In our life, Tim and I usually look in the fridge and opt for what’s easy, zucchini to roast and a salad to toss; leftover soup and garlic-rubbed toast; beets (roasted in the CSA apocalypse of 2012) to top with goat cheese and toasted hazelnuts. There are times, of course, when we set to making something finer, something bigger, especially when we’ll be dining with guests, and some meals require more preparation, like soaking quinoa or slow-cooking pot roast or preparing a quiche.

But most nights, in our life, we’re throwing quick meals together—not from great skill but from practice, which is the kind of thing I wished I’d heard more often when I was just beginning and, to be honest, which I wish heard from food bloggers and home cooks and great chefs more often. Like a runner or a football player or a businessman, when it’s go time, we’re all mostly drawing on the years we’ve been trying—the failed frittatas and the terrible pie crusts and the cakes that turned gray.

When they happened, the failures were tragedies, but years later, they’re gifts.

Spicy Roasted Vegetable Soup
Makes between three and four quarts

Like the above post said, this soup is a method. I’ve outlined, in approximations, what I did for mine, but the idea is so simple and basic that it’s easily adapted to you. I should also note that, as written, with two whole jalapeños, this soup is hot (!!), so if you prefer your food on the mild side, do yourself a favor and leave them out or, at the very least, remove the seeds (do it with gloves! another life lesson!) before using. What’s wonderful about this recipe is that it’s crazy adaptable.

1 eggplant, cut into discs that are then quartered
2 yellow squash, sliced
2 carrots, peeled and cut into chunks
1 green pepper, chopped
1 tomato, cut in half
1/2 onion, peeled and chopped
2 jalapeño peppers, chopped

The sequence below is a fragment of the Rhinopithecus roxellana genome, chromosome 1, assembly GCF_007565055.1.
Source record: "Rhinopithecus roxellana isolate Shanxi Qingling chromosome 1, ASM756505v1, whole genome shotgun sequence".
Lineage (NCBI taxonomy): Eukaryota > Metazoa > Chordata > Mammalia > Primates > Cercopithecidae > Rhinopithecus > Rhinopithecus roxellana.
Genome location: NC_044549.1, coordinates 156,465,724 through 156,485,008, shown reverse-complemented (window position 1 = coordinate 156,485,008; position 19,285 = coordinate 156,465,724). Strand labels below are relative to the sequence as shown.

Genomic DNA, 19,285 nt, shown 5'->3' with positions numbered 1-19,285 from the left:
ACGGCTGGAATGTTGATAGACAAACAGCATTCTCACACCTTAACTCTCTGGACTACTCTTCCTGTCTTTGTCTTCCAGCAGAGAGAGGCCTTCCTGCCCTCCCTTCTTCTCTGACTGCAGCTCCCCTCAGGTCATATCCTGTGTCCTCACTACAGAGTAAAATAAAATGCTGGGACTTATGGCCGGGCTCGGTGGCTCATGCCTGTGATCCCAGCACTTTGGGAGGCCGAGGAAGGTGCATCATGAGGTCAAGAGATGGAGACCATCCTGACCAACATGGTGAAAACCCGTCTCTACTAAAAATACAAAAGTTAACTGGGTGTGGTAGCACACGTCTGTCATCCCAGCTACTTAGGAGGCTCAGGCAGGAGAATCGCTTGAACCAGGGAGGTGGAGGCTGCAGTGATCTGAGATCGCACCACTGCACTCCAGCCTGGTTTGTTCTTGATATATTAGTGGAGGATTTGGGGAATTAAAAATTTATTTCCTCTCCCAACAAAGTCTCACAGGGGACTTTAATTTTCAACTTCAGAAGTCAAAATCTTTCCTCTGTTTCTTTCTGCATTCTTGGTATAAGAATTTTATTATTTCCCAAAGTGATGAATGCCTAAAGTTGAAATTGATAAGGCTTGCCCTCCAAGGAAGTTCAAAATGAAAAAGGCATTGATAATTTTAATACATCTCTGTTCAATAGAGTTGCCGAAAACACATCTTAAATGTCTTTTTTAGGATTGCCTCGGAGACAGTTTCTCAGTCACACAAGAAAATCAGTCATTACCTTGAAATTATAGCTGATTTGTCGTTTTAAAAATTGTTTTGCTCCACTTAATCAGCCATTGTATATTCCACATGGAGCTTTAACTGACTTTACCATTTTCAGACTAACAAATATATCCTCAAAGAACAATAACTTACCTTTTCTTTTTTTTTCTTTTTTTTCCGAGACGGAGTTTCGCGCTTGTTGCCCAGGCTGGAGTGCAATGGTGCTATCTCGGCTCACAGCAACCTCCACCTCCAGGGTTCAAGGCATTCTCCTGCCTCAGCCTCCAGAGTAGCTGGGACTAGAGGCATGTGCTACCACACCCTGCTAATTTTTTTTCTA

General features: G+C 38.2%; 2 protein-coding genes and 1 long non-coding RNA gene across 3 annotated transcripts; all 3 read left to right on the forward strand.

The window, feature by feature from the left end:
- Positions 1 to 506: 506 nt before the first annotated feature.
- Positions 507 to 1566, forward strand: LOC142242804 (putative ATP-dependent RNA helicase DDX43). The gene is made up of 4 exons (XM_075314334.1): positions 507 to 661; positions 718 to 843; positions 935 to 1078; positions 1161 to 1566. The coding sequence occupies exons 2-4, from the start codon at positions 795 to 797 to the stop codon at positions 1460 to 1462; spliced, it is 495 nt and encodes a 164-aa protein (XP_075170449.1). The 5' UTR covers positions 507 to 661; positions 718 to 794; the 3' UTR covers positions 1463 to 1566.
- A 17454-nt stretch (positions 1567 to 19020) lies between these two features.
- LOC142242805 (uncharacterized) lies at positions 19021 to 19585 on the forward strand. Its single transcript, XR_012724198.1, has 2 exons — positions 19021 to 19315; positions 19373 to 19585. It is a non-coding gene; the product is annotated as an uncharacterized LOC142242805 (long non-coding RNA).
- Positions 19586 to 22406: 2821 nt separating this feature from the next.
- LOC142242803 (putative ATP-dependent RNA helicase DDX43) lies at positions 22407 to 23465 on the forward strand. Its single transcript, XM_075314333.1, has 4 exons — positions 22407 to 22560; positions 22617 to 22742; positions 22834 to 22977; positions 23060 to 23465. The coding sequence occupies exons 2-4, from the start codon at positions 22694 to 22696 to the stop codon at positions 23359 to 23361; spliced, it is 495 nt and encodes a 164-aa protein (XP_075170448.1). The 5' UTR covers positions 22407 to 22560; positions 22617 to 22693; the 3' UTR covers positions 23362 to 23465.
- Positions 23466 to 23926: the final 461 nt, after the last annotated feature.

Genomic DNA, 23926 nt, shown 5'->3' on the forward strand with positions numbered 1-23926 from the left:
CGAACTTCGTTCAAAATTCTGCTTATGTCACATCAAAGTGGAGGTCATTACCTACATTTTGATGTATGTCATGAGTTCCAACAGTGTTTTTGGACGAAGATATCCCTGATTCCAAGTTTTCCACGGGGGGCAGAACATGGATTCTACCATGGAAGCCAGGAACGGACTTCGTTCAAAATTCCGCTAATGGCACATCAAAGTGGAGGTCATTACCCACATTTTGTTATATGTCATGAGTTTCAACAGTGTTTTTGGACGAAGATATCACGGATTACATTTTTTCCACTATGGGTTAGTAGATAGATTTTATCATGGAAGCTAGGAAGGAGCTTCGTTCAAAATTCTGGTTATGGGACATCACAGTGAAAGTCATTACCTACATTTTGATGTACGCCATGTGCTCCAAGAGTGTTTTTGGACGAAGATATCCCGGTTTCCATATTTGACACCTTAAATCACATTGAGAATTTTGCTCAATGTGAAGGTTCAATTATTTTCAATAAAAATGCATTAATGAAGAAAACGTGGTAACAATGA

coconut oil
Water or chicken broth
Milk, to taste (I started with one cup and kept adding until it had sufficiently cut the heat I wanted)
Salt and pepper
Cinnamon, to taste
Grated Pecorino, as garnish

Preheat oven to 425.

Combine all the vegetables in a bowl and massage with coconut oil, salt and pepper. divide among two baking sheets and roast for 30 minutes, stirring once or twice, until the vegetables are tender and beautifully golden.

Remove from oven and place all the vegetables in a big stock pot on the stove, adding enough water (or chicken broth) to come to almost the top of the vegetables. Simmer for about 20 minutes.

Puree the entire mixture (I started with an immersion blender but ended up wanting a smoother texture and used the food processor). Return to stock pot, off heat, and add milk. Season with salt and pepper and cinnamon to taste.

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About Shanna Mallon

Shanna holds an MA in writing from DePaul University. Her mantra? Restoring order and celebrating beauty through creative content, photography, and food. Shanna's work has been featured in Bon Appetit, The Kitchn, MSN.com, Everyday Health, Better Homes & Gardens, Houzz.com, Food News Journal, Food52, Zeit Magazine, Chew the World, Mom.me, Babble, Delish.com, Parade, Foodista, Entrepreneur and Ragan PR.

23 thoughts on “Spicy Roasted Vegetable Soup